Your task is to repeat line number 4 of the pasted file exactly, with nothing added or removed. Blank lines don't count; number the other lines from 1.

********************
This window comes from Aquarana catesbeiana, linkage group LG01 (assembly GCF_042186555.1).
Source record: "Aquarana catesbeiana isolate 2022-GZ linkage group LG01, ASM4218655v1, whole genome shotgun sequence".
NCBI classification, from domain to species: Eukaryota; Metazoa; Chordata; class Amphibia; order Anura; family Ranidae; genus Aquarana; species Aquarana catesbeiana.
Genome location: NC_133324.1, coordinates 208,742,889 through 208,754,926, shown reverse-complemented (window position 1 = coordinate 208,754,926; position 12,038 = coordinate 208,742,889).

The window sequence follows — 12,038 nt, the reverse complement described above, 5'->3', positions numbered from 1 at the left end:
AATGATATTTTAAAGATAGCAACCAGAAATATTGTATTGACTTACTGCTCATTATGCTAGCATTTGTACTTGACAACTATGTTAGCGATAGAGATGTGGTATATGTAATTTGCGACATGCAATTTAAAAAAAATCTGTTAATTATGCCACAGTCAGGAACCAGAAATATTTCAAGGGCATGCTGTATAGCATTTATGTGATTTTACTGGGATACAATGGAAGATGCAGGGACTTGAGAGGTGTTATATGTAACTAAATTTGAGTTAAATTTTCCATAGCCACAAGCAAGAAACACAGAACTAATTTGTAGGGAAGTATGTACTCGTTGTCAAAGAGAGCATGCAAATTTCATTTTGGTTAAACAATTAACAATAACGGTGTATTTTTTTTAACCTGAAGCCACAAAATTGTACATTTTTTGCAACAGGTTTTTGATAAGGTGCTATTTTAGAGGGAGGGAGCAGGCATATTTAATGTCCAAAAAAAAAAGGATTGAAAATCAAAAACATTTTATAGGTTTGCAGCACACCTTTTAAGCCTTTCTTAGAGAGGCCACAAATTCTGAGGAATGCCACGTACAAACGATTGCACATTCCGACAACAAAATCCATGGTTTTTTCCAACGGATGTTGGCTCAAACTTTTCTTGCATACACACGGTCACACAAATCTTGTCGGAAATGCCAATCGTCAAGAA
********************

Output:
Genome location: NC_133324.1, coordinates 208,742,889 through 208,754,926, shown reverse-complemented (window position 1 = coordinate 208,754,926; position 12,038 = coordinate 208,742,889).